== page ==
Do I really need to use the /SS pin for SPI between two ATMEGAs?

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Hi,

 

When doing SPI communication between two ATMEGAs, I can configure one to be the master and the other slave.  Do I really need to make use of the /SS pin to select the other ATMEGA as the slave? I can understand if SPI is done to another device, e.g., an SPI sensor or something.  But, between two ATMEGAs, I feel making use of the /SS is such a waste of the pin.

 

Thanks!

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unebonnevie wrote:
I feel making use of the /SS is such a waste of the pin.

Without using the selection process with /SS or equivalent, how are you ever going to re-synchronize your communications if e.g. a clock pulse is lost or there is an "extra" pulse from noise or otherwise?

You can put lipstick on a pig, but it is still a pig.

I've never met a pig I didn't like, as long as you have some salt and pepper.

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As Lee says, how else can you reset their synchronization? I suppose you could have some data protocol where, for example, every Nth byte transferred would always be some kind of "sync byte" then, when it was due, you read something else you'd know the closk needed to resync so you'd just stop and restart the SPIs which should reset their SCK counters. But what a hassle when a pin does the job?

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/SS is an essential bit of SPI comms, it is needed to ensure clock sync!

 

Jim

 

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The answer is MAYBE.

 

Master - Does not NEED to use /SS, its just an IO you can use any pin, or none, and the Master will send what you want. However you can ONLY use /SS as an output in this case.

Slave - Does NEED to use /SS because the SPI in the Slave is disabled if it is HIGH, and the IO it uses are just inputs.

 

So, you could save 1 OUTPUT on your master and not use /SS but you would need to tie /SS low on your Slave.  Having done that, recognise that SS is only used as a synch mechanism.  You need some way to determine the first bit in a stream.  here are some alternate possibilities other then /SS

 

1.  No CLK pulses for x time (say 5ms) = end of frame.  In software when you receive bytes, start a timer.  No characters for X time, reset the SPI, and wait for the next byte. (The time just needs to be longer than your worst case back to back byte time)

2. A pulse on the Data line, WITHOUT a transition on the Clock Line.  So, you just pulse the data line, and if it wasn't clocked in, use it to reset the SPI state.  Without reading the datasheet, I am pretty sure you can check the state of the MOSI input.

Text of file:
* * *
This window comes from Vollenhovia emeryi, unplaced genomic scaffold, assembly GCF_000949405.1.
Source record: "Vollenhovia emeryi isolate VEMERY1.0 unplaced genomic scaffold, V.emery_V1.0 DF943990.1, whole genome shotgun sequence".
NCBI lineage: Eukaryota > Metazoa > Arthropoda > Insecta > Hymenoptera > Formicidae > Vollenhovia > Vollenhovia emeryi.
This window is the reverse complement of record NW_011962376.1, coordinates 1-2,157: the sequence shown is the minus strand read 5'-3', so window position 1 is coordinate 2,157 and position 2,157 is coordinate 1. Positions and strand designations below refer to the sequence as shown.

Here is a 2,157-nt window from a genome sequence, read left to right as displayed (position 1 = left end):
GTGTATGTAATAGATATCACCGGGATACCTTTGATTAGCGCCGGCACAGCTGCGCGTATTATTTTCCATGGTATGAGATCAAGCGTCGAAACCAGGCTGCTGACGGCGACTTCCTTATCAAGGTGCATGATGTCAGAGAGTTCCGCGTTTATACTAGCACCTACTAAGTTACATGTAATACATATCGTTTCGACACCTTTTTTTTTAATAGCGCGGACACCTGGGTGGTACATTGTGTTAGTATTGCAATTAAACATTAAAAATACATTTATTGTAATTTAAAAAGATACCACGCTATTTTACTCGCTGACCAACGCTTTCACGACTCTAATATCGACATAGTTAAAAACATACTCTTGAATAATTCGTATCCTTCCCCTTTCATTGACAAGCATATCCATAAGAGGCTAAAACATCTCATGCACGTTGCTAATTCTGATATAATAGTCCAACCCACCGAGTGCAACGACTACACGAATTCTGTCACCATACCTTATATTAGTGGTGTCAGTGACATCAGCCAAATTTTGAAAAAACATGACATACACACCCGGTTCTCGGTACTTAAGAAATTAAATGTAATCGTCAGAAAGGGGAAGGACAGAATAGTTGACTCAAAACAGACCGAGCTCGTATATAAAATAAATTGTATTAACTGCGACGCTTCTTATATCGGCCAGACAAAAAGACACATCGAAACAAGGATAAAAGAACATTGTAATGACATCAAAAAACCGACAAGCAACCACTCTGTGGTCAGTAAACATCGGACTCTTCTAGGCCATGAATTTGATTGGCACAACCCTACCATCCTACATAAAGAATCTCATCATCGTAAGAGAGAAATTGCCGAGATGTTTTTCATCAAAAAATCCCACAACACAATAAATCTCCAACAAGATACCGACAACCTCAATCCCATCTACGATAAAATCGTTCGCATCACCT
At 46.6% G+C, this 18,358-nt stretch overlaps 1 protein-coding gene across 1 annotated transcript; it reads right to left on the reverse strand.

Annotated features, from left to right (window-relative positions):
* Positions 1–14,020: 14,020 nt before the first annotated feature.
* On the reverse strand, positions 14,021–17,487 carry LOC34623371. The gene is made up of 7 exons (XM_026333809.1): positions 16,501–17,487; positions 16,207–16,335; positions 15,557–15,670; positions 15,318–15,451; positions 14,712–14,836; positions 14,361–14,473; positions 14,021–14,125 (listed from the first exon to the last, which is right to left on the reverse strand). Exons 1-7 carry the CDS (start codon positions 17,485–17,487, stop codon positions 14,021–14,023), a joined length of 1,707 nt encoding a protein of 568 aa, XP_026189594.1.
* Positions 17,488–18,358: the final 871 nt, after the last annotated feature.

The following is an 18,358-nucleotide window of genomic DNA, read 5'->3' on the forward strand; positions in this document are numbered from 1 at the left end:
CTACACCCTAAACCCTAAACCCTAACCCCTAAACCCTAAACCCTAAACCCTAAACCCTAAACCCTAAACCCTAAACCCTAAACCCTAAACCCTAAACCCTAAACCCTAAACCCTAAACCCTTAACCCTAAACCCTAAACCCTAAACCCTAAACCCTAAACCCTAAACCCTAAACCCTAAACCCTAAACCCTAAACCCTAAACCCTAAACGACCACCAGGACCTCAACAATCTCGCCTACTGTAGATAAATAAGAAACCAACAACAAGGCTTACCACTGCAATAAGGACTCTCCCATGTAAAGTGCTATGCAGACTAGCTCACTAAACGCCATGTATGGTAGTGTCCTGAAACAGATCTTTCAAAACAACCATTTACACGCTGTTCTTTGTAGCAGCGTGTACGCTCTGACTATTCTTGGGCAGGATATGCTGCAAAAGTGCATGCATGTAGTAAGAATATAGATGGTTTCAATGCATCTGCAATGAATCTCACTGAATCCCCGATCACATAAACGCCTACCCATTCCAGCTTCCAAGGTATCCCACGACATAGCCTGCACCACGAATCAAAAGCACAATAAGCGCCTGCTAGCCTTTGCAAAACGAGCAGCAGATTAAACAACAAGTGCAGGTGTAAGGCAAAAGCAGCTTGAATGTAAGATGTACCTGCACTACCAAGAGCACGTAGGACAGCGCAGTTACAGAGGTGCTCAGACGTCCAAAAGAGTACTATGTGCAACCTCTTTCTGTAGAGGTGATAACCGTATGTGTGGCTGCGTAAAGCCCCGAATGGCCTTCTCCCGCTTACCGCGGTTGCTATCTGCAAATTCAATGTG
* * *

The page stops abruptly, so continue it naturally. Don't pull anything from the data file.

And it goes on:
The timer option to replace /SS is probably the easiest to implement, however there are corner cases you need to consider, like what happens if you receive 3 bits (you won't start the timer, and you will be out of sync). 

Unless you are totally strapped for IO, the extra complexity probably isn't justifiable to save 1 IO on your Master.  When you get to that you probably need a chip with a bigger package. 

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strontiumdog wrote:

The answer is MAYBE.

 

Master - Does not NEED to use /SS, its just an IO you can use any pin, or none, and the Master will send what you want. However you can ONLY use /SS as an output in this case.

Slave - Does NEED to use /SS because the SPI in the Slave is disabled if it is HIGH, and the IO it uses are just inputs.

 

So, you could save 1 OUTPUT on your master and not use /SS but you would need to tie /SS low on your Slave.  Having done that, recognise that SS is only used as a synch mechanism.  You need some way to determine the first bit in a stream.  here are some alternate possibilities other then /SS

 

1.  No CLK pulses for x time (say 5ms) = end of frame.  In software when you receive bytes, start a timer.  No characters for X time, reset the SPI, and wait for the next byte. (The time just needs to be longer than your worst case back to back byte time)

2. A pulse on the Data line, WITHOUT a transition on the Clock Line.  So, you just pulse the data line, and if it wasn't clocked in, use it to reset the SPI state.  Without reading the datasheet, I am pretty sure you can check the state of the MOSI input.

 

The timer option to replace /SS is probably the easiest to implement, however there are corner cases you need to consider, like what happens if you receive 3 bits (you won't start the timer, and you will be out of sync). 

Unless you are totally strapped for IO, the extra complexity probably isn't justifiable to save 1 IO on your Master.  When you get to that you probably need a chip with a bigger package. 

 

Thanks for the detailed answer.  To be clear of my usage, this is a communication between only one master and one slave.  In my use case, this SPI communication between the two ATMEGAs never stops, unless the power is unplugged.  It seems more complexity is involved to save a pin.  I'll stick with using /SS (output for Master and input for SLAVE) and assert a LOW to the SLAVE's /SS.

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unebonnevie wrote:
  I'll stick with using /SS (output for Master and input for SLAVE) and assert a LOW to the SLAVE's /SS.

Note that holding the named pins in a certain state "forever" doesn't help with resynchronization.  [on an AVR8 it would just keep the master in Master mode, and the slave in Slave mode]

 

Why not just take the straight path, and assert select to the slave at the start of each transaction, and de-select when complete?

You can put lipstick on a pig, but it is still a pig.

I've never met a pig I didn't like, as long as you have some salt and pepper.

Last Edited: Wed. Jul 17, 2019 - 01:42 PM